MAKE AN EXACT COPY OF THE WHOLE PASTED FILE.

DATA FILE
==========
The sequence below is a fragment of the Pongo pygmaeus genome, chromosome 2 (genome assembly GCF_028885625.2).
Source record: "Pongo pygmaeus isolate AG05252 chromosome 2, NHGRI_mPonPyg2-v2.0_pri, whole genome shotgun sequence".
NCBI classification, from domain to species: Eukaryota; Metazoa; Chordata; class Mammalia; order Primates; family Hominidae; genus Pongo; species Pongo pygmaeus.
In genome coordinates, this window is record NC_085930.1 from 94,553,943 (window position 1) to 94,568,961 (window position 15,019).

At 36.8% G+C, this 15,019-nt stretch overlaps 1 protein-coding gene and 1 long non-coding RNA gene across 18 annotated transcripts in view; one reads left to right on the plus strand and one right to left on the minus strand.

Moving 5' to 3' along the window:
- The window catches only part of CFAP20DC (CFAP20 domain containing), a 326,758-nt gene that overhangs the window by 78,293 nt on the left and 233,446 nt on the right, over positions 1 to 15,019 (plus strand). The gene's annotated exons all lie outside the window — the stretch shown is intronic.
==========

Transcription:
The sequence below is a fragment of the Pongo pygmaeus genome, chromosome 2 (genome assembly GCF_028885625.2).
Source record: "Pongo pygmaeus isolate AG05252 chromosome 2, NHGRI_mPonPyg2-v2.0_pri, whole genome shotgun sequence".
NCBI classification, from domain to species: Eukaryota; Metazoa; Chordata; class Mammalia; order Primates; family Hominidae; genus Pongo; species Pongo pygmaeus.
In genome coordinates, this window is record NC_085930.1 from 94,553,943 (window position 1) to 94,568,961 (window position 15,019).

At 36.8% G+C, this 15,019-nt stretch overlaps 1 protein-coding gene and 1 long non-coding RNA gene across 18 annotated transcripts in view; one reads left to right on the plus strand and one right to left on the minus strand.

Moving 5' to 3' along the window:
- The window catches only part of CFAP20DC (CFAP20 domain containing), a 326,758-nt gene that overhangs the window by 78,293 nt on the left and 233,446 nt on the right, over positions 1 to 15,019 (plus strand). The gene's annotated exons all lie outside the window — the stretch shown is intronic.